If Turning Point Comes to Your Campus

Among Turning Point USA’s tactics is tabling on campus to promote the establishment of local chapters. The AAUP recognizes that students should be free to organize and join associations to promote their interests and to express their views. However, since this group’s activities include targeting faculty with misleading listings on its Professor Watchlist, often leading to vicious online harassment, it is important to make campus constituencies aware of these activities. Steps you can take include the following.

Talk to Other Faculty

Talk to members of your AAUP chapter or faculty senate or to other faculty members to make sure everyone is aware of the group and its activities. When members of a chapter have strong relationships and know their colleagues’ motivations for taking action and being involved, trust is built and organizing work gets done. The best way to start building these relationships is to start having conversations. To get started, commit to having a 15-minute conversation about Turning Point with five of your colleagues. Here’s all you need:

  • A short list of the colleagues you plan to speak with, their office numbers, and the day and general time you want to try and pop over to their offices. Experience shows us that when you make a plan, you’re more likely to follow through.
  • The primer about Turning Point included in this toolkit.
  • An ask. What do you want to walk away from the conversation with? Maybe you want to invite them to an informal lunchtime discussion with you and a few colleagues to discuss next steps? Or, if you have regular AAUP chapter meetings on campus, invite them to come and discuss targeted harassment of faculty at the next one.
Don’t overthink it. The point of the conversation is to learn about your colleagues and their concerns, to share information, to build relationships on campus, and to recruit interested colleagues to fight targeted harassment of faculty. If you walk away from a conversation knowing more about your colleague than when you started, it went well! If you walk away from a conversation having recruited them to take some small step in your effort, it went very well! If you walk away from the conversation feeling like you did most of the talking, you’ll need to adjust your approach. These conversations are about listening and learning about your colleagues’ concerns.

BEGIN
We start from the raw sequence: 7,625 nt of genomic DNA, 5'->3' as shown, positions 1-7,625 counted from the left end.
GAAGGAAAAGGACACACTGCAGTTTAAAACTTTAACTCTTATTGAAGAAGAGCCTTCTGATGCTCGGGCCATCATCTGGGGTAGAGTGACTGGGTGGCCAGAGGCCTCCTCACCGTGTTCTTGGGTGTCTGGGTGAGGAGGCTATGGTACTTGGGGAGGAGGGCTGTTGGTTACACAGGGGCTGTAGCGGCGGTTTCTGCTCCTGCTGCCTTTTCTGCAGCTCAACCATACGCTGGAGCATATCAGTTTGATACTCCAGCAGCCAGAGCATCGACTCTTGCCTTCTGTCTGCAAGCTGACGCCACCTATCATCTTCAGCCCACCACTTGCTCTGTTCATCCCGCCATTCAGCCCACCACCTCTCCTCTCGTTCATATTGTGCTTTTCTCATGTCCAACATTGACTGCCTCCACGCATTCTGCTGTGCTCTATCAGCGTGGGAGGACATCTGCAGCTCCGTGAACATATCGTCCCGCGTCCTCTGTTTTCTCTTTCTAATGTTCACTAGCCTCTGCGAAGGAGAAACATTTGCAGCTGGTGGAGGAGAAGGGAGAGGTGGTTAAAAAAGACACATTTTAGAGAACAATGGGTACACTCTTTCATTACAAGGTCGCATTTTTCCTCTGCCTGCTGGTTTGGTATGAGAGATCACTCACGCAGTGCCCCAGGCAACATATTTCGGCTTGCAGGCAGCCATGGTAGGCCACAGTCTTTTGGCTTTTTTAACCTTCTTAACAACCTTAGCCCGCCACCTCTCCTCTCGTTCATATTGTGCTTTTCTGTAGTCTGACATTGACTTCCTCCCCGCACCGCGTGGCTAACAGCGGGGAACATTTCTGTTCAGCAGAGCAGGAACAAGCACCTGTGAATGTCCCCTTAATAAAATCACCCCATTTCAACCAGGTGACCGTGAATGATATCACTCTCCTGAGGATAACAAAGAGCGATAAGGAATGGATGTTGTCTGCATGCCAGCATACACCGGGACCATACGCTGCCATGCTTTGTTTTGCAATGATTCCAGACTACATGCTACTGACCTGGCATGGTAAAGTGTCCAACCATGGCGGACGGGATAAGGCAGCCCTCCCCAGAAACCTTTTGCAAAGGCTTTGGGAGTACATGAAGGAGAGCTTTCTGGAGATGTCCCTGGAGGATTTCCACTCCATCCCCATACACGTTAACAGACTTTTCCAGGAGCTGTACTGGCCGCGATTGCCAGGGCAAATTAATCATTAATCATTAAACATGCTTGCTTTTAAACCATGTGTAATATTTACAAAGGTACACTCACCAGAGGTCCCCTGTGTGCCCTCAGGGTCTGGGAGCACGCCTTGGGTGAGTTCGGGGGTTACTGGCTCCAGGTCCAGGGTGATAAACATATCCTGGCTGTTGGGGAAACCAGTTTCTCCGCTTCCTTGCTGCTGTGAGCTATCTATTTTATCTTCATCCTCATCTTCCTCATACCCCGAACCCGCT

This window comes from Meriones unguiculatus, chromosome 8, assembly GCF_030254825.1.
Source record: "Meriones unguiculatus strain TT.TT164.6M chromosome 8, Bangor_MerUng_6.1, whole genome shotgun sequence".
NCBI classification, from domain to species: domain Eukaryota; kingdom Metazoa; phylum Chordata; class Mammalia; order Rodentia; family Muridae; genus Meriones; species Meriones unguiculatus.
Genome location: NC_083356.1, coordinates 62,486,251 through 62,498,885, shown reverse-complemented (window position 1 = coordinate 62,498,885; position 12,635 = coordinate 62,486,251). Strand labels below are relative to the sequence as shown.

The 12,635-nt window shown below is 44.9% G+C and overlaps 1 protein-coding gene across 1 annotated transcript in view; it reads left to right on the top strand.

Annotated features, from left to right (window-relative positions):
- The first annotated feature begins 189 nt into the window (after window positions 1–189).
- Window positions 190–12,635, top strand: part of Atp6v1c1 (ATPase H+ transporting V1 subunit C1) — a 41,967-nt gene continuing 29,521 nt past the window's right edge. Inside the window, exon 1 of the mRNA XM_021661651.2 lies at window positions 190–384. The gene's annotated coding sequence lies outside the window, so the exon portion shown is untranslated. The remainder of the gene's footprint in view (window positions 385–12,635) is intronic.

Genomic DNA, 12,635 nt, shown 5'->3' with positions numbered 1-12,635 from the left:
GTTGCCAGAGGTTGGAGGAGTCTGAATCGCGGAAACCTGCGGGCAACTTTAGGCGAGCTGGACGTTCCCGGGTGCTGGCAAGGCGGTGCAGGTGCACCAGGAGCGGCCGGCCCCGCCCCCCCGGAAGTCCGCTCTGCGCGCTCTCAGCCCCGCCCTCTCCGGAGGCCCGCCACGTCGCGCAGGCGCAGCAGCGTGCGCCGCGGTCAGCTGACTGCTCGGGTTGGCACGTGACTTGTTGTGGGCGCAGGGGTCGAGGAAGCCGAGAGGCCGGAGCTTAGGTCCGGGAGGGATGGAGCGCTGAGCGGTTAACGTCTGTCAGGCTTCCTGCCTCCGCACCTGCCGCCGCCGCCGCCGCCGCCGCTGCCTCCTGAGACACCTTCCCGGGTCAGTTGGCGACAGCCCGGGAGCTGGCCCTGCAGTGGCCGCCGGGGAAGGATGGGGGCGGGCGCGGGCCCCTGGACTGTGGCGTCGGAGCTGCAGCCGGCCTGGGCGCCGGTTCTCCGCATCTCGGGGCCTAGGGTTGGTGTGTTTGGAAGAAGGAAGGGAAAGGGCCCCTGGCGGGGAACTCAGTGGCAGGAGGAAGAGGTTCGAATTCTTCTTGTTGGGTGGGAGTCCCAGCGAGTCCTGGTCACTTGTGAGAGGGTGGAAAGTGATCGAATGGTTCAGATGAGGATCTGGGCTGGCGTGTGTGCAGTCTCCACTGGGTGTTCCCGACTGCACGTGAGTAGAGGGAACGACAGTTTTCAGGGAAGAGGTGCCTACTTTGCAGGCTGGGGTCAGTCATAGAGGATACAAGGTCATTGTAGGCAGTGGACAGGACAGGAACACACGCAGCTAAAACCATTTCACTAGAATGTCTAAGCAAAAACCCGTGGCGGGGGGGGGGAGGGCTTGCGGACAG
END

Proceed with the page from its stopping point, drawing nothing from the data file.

Organize an Information Session for Colleagues

A great way to start mobilizing your colleagues and fellow AAUP members around concerns about Turning Point or other concerns is to organize an informal info session. An info session not only serves to educate your colleagues but also fosters relationship-building on campus. Basic needs for an info session are:

  • Space—a classroom, student center, etc.
  • The Turning Point primer in this toolkit. This is information that can be discussed in the session and participants can take the one-pager with them to share with colleagues.
  • Facilitators—one or two facilitators to keep the conversation moving.
  • An agenda—an agenda that covers the basics: the problem and the change you, as a group, would like to see.
  • A sign-in sheet—something to keep track of contact information for people who attended the session.
  • An ask—what do you want participants to do next? Participants could be asked to
    • commit to hosting an info session in their own department;
    • have a 15-minute conversation about free speech legislation with five colleagues; or
    • set up a table at an upcoming event, share the one-pager, and discuss the issue with members of the
      campus community.

Let Administrators Know What is Happening

As a group, go talk to your administration and make sure administrators are aware of TPUSA’s methods before an incident occurs.

Make Sure Turning Point Operates within the Rules

Familiarize yourself with your institution’s student conduct policies. If the tabling is disruptive or occuring in a way that violates university policies, contact campus police or security.

Raise Awareness among Students and Wider Campus Communities

  • Within your university’s policies, organize a counter-demonstration or table. The AAUP holds that students and faculty should be free to support and oppose causes by orderly means that do not disrupt the regular and essential operations of the institution.
  • Hand out our info sheet on Turning Point USA and the Professor Watchlist.
  • Be aware that primary strategies of right-wing groups in their attacks on higher education are baiting opponents and distributing misleading recordings and photos. So, be aware that your protest actions may be recorded and distributed.